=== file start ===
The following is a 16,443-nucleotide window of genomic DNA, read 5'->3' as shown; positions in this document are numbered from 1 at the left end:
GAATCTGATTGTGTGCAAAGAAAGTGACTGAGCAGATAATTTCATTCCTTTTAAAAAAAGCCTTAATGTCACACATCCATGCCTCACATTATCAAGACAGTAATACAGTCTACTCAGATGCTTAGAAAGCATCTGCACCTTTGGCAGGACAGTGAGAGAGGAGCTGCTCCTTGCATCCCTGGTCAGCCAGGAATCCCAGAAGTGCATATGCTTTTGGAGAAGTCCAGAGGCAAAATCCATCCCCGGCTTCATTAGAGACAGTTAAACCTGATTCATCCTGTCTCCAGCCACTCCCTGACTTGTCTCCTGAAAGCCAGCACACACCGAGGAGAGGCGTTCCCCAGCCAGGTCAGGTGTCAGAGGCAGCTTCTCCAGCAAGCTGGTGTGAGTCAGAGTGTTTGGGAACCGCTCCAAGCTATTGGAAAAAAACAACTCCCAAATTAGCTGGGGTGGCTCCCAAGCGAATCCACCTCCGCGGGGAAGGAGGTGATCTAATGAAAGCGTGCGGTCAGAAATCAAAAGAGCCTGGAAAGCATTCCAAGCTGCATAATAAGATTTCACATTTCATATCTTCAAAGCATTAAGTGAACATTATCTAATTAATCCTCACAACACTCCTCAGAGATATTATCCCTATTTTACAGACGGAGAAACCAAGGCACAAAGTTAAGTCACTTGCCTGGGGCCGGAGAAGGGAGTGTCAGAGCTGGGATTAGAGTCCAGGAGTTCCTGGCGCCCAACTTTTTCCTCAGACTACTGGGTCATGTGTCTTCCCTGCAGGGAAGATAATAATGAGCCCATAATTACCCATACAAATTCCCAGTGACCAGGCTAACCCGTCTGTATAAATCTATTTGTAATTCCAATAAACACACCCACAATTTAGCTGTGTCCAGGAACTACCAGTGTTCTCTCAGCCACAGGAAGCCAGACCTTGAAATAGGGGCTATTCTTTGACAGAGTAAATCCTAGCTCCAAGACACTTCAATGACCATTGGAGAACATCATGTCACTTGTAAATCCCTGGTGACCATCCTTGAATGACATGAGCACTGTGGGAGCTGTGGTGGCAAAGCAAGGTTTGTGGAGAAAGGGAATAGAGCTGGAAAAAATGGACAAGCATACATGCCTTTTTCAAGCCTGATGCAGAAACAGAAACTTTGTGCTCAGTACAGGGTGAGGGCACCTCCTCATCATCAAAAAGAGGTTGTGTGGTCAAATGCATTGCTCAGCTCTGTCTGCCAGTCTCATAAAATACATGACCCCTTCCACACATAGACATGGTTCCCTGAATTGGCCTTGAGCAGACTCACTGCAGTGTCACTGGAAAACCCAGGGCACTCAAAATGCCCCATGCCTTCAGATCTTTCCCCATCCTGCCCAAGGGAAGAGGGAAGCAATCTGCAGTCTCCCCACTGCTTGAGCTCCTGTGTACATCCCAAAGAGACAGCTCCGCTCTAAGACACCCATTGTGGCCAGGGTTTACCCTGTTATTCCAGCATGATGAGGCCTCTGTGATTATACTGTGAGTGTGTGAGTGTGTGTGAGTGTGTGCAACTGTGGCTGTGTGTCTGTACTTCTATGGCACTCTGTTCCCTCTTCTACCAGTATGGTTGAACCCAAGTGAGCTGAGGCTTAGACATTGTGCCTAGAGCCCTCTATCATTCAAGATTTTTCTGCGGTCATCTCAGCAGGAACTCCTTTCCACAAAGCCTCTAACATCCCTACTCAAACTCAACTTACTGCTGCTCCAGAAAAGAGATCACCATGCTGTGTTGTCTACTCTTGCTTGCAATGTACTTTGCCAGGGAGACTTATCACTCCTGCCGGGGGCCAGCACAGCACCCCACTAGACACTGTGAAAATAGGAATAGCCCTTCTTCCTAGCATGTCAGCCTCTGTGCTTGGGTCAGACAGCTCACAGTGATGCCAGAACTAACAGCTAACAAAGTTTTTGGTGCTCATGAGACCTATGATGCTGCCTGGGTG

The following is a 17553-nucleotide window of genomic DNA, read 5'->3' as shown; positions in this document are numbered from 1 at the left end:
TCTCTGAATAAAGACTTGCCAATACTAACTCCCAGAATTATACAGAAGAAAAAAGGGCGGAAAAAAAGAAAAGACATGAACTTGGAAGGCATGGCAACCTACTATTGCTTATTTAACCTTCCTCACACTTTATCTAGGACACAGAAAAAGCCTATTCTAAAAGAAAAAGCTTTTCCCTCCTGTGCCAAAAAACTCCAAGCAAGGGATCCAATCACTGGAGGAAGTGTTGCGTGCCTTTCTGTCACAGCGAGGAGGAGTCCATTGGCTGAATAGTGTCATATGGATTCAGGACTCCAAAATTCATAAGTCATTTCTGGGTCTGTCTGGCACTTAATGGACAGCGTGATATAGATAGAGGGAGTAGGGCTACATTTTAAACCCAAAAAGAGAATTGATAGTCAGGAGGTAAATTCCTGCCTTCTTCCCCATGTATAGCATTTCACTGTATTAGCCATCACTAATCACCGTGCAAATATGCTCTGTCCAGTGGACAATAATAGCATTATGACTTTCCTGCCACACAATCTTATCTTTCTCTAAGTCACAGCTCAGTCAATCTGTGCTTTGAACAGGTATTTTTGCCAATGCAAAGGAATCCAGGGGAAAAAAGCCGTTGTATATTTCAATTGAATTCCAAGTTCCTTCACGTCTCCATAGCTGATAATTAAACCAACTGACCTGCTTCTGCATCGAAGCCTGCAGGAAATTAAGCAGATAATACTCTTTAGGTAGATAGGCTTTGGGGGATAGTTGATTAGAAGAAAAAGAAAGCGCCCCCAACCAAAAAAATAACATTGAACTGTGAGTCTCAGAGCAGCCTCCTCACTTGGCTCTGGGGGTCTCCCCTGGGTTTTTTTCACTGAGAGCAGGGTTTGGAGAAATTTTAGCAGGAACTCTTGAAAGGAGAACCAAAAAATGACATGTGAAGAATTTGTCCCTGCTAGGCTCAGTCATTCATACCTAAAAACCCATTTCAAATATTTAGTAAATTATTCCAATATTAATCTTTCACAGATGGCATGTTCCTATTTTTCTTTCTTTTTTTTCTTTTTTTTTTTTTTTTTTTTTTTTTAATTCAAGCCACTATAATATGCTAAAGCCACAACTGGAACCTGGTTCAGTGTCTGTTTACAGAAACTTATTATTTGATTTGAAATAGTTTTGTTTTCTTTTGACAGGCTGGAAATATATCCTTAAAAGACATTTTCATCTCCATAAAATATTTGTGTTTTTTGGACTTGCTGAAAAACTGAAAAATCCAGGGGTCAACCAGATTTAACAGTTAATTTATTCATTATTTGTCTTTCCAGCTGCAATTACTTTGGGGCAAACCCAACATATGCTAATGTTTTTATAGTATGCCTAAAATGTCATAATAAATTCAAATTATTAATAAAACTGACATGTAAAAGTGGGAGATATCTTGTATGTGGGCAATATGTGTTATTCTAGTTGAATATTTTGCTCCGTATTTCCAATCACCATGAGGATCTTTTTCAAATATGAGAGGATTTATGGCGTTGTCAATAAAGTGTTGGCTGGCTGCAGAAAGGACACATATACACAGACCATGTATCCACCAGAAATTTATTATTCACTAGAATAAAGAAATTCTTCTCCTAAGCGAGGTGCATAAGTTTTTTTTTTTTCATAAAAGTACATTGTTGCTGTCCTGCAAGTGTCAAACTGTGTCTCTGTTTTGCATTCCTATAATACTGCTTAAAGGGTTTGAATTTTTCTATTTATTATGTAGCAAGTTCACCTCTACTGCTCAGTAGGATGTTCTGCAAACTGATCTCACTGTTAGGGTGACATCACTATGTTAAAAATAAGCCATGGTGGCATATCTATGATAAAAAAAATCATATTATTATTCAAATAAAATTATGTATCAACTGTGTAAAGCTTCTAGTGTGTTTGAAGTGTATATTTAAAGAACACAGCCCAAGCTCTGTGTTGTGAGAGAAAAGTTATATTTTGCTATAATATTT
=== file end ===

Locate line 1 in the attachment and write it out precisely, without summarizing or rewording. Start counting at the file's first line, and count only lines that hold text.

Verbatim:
The following is a 16,443-nucleotide window of genomic DNA, read 5'->3' as shown; positions in this document are numbered from 1 at the left end: